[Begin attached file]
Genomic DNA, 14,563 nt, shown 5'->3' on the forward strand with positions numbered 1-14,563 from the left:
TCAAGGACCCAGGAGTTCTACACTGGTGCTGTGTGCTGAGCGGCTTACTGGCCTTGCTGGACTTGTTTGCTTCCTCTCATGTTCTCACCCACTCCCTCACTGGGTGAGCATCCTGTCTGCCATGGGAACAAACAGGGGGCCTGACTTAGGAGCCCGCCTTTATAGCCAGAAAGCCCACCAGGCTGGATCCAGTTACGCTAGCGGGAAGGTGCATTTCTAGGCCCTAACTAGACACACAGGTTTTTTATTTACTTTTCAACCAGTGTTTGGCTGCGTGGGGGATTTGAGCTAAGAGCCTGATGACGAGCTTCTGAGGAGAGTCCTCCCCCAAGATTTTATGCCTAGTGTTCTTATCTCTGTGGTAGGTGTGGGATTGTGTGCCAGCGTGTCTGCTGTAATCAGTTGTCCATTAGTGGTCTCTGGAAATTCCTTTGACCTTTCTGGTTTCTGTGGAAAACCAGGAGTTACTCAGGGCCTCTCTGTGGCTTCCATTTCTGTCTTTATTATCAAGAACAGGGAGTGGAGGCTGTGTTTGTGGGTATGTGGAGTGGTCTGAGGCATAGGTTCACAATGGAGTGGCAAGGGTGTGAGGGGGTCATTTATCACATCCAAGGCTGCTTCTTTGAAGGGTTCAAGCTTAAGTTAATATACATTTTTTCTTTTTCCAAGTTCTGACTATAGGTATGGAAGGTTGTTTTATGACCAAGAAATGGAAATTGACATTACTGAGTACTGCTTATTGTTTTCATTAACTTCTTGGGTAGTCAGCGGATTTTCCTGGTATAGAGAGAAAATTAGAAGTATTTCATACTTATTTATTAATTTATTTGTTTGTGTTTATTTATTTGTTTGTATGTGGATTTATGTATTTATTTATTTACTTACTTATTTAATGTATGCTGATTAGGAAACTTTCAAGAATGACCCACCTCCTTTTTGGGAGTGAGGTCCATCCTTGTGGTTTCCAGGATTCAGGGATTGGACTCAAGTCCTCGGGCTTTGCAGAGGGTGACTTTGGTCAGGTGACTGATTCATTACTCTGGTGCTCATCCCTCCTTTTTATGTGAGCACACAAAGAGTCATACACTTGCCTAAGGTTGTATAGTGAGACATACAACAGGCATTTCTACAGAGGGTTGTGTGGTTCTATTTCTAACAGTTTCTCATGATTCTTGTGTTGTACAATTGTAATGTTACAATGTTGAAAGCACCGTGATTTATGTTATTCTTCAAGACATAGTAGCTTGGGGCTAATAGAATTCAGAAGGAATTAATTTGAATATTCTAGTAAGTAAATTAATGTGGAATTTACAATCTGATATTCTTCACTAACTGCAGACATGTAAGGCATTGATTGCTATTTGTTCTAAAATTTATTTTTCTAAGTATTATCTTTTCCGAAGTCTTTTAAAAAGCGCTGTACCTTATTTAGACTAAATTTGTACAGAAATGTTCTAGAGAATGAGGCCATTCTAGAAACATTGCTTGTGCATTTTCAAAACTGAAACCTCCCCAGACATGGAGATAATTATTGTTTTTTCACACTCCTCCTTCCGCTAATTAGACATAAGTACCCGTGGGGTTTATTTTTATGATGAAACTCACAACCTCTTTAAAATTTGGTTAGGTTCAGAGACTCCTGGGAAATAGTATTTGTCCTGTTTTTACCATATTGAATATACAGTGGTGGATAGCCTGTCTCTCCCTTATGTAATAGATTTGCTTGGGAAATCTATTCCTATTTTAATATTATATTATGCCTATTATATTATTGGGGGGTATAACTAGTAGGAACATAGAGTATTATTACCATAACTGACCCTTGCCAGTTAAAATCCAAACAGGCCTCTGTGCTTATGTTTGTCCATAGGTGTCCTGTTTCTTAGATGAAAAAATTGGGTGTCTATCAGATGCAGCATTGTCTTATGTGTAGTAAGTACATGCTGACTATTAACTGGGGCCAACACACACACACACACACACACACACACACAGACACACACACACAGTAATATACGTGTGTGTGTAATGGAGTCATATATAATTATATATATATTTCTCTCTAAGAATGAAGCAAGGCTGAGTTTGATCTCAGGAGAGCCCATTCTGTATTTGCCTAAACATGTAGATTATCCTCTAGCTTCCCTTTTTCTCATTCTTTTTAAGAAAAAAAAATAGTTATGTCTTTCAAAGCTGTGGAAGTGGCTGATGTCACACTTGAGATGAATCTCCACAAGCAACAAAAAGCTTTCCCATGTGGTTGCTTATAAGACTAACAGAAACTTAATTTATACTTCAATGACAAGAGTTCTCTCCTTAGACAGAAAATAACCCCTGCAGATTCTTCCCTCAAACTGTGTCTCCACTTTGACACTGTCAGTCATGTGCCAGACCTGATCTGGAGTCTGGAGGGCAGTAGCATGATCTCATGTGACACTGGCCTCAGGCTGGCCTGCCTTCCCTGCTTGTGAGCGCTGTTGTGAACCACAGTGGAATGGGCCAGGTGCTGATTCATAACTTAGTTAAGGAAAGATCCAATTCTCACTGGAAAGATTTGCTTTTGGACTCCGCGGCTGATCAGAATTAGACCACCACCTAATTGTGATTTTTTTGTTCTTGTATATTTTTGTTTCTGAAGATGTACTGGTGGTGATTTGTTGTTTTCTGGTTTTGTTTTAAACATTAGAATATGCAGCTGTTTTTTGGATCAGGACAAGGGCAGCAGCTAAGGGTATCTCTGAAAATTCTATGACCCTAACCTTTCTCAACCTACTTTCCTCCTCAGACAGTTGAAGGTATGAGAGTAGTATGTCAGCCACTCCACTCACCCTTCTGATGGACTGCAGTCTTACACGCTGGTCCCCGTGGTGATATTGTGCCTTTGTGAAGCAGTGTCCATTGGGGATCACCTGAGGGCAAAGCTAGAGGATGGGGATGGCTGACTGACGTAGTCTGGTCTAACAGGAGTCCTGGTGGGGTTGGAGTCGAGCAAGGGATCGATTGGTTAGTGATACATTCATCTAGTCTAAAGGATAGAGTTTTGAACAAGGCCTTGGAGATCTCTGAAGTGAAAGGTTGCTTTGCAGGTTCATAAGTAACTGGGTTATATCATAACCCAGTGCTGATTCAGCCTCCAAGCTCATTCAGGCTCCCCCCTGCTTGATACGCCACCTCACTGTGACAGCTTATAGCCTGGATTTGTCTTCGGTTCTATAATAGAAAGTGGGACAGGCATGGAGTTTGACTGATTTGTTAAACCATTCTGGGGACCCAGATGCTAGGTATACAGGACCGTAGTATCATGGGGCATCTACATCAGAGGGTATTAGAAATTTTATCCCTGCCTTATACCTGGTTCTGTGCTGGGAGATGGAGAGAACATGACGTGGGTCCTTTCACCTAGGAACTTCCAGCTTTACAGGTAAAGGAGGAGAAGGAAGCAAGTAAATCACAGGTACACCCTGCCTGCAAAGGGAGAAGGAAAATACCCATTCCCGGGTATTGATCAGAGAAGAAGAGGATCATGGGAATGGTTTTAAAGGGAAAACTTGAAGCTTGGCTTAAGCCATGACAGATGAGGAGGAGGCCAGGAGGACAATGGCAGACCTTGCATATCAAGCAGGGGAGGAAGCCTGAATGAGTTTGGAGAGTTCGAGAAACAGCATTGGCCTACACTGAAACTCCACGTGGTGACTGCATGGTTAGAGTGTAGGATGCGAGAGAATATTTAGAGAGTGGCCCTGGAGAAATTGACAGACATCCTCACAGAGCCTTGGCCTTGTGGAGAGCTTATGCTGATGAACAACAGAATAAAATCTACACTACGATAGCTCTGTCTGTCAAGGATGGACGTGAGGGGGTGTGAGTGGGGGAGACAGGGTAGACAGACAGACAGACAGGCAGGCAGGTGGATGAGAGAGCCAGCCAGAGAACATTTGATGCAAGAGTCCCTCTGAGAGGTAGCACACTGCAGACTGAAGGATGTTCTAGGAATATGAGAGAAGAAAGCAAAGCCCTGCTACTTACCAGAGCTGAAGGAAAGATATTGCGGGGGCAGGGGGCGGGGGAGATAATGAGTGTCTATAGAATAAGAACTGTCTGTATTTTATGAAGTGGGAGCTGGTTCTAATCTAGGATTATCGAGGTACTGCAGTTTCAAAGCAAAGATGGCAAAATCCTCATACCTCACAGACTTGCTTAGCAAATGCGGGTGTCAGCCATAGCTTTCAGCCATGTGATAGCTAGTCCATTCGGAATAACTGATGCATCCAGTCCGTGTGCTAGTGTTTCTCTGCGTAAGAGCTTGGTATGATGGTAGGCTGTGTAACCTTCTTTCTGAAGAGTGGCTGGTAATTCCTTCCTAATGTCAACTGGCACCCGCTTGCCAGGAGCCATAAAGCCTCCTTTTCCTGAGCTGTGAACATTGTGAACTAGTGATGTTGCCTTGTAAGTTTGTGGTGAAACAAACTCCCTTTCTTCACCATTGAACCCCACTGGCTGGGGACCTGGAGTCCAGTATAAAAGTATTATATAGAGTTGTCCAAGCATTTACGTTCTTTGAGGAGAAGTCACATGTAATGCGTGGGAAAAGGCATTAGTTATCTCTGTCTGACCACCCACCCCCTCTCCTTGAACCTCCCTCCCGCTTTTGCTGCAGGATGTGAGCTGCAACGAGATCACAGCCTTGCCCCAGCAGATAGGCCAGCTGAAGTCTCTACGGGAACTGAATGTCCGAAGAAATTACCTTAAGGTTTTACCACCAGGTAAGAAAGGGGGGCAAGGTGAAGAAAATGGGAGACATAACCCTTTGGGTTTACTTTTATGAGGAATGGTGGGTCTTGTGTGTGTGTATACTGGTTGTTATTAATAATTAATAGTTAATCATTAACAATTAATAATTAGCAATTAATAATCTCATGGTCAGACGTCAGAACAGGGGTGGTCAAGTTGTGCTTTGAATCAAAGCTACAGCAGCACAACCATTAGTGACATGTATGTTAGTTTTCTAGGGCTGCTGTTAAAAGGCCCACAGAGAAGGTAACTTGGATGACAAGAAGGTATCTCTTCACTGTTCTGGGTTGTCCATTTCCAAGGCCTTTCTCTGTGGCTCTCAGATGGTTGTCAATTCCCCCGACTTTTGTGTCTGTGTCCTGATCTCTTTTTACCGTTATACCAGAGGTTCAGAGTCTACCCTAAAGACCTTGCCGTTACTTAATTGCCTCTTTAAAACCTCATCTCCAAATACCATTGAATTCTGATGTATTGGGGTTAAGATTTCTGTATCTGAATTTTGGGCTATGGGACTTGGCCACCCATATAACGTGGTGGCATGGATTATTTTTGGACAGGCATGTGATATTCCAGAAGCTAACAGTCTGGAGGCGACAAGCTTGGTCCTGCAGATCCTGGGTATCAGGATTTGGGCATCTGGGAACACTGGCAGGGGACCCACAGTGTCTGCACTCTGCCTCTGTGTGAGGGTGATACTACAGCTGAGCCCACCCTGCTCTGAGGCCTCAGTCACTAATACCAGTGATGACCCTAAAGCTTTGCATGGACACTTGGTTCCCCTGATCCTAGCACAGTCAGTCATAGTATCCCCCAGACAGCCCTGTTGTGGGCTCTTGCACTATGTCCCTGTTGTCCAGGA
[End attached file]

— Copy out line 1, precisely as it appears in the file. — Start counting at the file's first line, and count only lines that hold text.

Genomic DNA, 14,563 nt, shown 5'->3' on the forward strand with positions numbered 1-14,563 from the left: